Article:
The 200% Podcast 13: FOUL!
The Power Of Discretion And Why Guidelines Are… King
Steven Gerrard, The Media & Liverpool’s Structural Issues
The Twohundredpercent Podcast LIVE!
Where, Exactly, Do Queens Park Rangers Go From Here?
End Of Season Ennui
The 200% Podcast 12 – General Election Special
Saturday Night On Channel Five For The Football League
The Decline & Fall Of Leyton Orient
Rape, Disrespect & Fury: The Oyston Family & Blackpool FC
Is It Time For A New Football Club For Newcastle?
Tranmere Rovers & Cheltenham Town Stare Into The Abyss
On Wednesday night, FC United of Manchester lost 4-1 to Bradford Park Avenue in the Northern Premier League. It was a bitterly disappointing result against a team with whom they have built up something of a rivalry over the last couple of years, but as most that support FC United are concerned it’s all about the long game and this is a game that they are still well-placed to win. A couple of years ago, Bradford’s owner Bob Blackburn announced ambitious (to the point of absurd) plans for his club to move from their distinctly unsatisfactory Horsfall Stadium to a new, 20,000 capacity stadium. Nothing ever came of those plans, but FC United have been getting on with the job of doing what Blackburn has been unable thus far to manage for his club – identifying a site for a new ground and getting the plans in place to actually build it.
The plans were revealed to club members several weeks ago but were made public at the end of last week, and very impressive they are as well. The new ground will be built at Ten Acres Lane in Newton Heath, the original birthplace of Manchester United. The 5,000 capacity ground will be true to their commitment to their local community, and will also function as what the club hopes will be a “multi-function community space”. Mas que un football ground, if you like. The plan has the backing of the local council, and the club has stated that one of the most important functions of it is that “the site needs to work for 365 days a year and not just for the thirty odd days that we play matches”.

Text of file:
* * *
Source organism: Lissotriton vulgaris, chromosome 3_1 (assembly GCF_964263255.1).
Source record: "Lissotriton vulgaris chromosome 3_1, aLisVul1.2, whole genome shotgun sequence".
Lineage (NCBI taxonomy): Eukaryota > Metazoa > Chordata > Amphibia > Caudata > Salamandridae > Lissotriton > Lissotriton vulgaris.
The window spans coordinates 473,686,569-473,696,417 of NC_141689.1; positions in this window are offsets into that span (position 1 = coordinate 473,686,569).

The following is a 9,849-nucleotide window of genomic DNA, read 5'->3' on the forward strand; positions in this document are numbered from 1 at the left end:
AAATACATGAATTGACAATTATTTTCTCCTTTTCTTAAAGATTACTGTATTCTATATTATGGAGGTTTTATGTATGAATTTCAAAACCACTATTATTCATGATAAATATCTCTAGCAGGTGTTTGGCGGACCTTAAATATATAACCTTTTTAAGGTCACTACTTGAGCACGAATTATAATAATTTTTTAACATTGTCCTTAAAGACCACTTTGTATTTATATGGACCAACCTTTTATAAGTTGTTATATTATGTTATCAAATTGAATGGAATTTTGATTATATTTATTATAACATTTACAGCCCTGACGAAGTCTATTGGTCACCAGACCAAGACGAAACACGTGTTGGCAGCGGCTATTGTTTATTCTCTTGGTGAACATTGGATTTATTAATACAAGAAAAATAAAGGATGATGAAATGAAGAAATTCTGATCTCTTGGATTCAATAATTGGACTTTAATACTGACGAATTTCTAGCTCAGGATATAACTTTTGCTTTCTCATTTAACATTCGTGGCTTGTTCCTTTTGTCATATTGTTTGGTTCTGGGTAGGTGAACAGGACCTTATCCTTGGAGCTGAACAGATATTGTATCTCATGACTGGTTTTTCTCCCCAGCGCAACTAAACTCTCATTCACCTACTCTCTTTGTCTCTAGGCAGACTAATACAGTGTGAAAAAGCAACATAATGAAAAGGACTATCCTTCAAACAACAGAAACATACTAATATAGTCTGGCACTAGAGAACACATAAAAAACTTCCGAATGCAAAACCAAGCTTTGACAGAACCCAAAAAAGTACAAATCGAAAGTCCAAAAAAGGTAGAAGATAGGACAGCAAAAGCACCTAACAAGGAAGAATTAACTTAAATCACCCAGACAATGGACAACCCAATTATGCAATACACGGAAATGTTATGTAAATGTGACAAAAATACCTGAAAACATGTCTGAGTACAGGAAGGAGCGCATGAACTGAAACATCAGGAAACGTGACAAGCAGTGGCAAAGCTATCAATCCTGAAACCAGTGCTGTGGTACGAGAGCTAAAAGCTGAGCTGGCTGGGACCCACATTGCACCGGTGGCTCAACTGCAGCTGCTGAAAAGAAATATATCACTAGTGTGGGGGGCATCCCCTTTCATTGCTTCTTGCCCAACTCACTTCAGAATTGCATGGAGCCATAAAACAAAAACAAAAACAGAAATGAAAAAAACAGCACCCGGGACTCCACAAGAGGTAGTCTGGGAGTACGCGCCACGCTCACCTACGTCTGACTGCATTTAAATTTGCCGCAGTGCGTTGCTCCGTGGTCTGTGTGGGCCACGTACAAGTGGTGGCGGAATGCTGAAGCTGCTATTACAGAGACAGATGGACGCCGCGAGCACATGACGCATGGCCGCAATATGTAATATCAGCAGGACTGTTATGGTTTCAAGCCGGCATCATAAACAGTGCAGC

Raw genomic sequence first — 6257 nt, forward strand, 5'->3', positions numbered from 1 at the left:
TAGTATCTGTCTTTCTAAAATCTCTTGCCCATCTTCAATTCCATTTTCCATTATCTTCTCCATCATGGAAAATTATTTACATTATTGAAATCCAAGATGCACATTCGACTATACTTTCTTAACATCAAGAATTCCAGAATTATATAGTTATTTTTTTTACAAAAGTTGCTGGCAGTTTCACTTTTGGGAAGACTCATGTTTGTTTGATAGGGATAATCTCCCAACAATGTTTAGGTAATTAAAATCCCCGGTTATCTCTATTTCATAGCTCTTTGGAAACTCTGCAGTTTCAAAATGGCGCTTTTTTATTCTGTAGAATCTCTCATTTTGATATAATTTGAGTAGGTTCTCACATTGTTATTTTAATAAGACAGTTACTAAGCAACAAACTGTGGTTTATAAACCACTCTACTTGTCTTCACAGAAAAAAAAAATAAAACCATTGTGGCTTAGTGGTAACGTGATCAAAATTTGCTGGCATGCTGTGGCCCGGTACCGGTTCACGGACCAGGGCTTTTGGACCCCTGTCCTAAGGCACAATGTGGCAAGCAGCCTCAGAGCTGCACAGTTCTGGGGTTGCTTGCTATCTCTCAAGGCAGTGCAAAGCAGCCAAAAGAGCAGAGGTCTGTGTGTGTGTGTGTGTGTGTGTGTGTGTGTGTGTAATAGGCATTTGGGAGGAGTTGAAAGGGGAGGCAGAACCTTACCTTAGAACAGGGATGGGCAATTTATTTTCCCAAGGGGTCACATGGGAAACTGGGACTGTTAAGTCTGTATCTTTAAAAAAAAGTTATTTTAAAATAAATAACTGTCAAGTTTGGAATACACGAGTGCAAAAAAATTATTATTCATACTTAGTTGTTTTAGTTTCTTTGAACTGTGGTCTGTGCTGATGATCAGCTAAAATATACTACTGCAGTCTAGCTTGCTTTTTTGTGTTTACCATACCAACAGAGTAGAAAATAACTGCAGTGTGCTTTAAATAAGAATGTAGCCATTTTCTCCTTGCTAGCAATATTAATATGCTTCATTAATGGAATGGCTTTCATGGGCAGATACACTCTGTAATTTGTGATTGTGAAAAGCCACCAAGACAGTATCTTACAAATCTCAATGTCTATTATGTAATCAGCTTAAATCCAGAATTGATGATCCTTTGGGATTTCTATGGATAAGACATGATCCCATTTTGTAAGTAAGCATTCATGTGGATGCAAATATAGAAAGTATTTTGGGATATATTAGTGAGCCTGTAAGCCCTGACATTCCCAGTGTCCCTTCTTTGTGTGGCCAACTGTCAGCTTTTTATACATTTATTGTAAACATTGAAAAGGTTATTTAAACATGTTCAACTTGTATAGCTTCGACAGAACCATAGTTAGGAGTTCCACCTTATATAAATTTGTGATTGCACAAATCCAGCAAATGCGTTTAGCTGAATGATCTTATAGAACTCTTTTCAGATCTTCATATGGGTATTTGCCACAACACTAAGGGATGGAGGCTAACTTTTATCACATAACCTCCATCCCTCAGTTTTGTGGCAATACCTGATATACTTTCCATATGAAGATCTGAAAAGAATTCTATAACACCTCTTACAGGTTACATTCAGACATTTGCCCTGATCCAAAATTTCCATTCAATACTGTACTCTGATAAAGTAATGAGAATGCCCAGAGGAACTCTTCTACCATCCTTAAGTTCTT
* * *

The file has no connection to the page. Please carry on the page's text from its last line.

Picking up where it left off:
Recognition of this as an extra revenue stream is something that many clubs often seem to overlook. An average football ground of any size only really comes to life on match days and. although in recent years clubs have made strides towards trying to maximise their revenue on non-match days, there are still a large number of grounds that sit empty for twelve or thirteen days out of fourteen throughout the winter and get used even less during the summer. It obvious to anybody looking in from the outside that operating a “profit” of any sort is as far from the raison d’être of FC United of Manchester as it is possible to be, but increased revenue will obviously increase the club’s stability and if it can be tied to benefiting the local community then it is difficult to see how anyone will lose out once it is finished and open.
In the case of Ten Acres Lane, it seems likely that getting the ground built in the first place might prove to be the biggest hurdle that has to be overcome. It is expected to cost £5m, of which the club estimates it can find £1.5m in grants, which leaves £3.5m left to find. It has had a “Ground Development Fund” open for a couple of years, and this has already raised just short of £300,000, but the club itself estimates that it needs £500,000 in order to actually be able to undertake to start building work. No-one, of course, will benefit if the club over-stretches itself but what we know about FC United of Manchester is that none of those in charge of the running of the club are going to do anything that will seriously impact upon the clubs existence. They are in safe hands in the form of the club’s Trust Board.